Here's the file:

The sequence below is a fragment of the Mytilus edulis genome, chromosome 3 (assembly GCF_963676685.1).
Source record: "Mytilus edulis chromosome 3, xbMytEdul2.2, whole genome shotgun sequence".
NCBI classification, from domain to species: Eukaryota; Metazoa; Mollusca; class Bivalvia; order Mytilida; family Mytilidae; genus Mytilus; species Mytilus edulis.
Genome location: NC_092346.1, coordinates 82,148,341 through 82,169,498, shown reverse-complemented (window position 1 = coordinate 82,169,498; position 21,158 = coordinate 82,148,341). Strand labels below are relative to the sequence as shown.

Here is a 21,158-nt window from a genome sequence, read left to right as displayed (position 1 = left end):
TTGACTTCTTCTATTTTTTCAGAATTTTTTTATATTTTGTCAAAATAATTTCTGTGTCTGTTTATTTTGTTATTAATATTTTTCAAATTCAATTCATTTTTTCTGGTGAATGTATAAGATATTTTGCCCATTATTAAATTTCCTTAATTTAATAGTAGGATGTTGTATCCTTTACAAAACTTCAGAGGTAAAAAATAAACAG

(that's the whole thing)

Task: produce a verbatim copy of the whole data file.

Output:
The sequence below is a fragment of the Mytilus edulis genome, chromosome 3 (assembly GCF_963676685.1).
Source record: "Mytilus edulis chromosome 3, xbMytEdul2.2, whole genome shotgun sequence".
NCBI classification, from domain to species: Eukaryota; Metazoa; Mollusca; class Bivalvia; order Mytilida; family Mytilidae; genus Mytilus; species Mytilus edulis.
Genome location: NC_092346.1, coordinates 82,148,341 through 82,169,498, shown reverse-complemented (window position 1 = coordinate 82,169,498; position 21,158 = coordinate 82,148,341). Strand labels below are relative to the sequence as shown.

Here is a 21,158-nt window from a genome sequence, read left to right as displayed (position 1 = left end):
TTGACTTCTTCTATTTTTTCAGAATTTTTTTATATTTTGTCAAAATAATTTCTGTGTCTGTTTATTTTGTTATTAATATTTTTCAAATTCAATTCATTTTTTCTGGTGAATGTATAAGATATTTTGCCCATTATTAAATTTCCTTAATTTAATAGTAGGATGTTGTATCCTTTACAAAACTTCAGAGGTAAAAAATAAACAG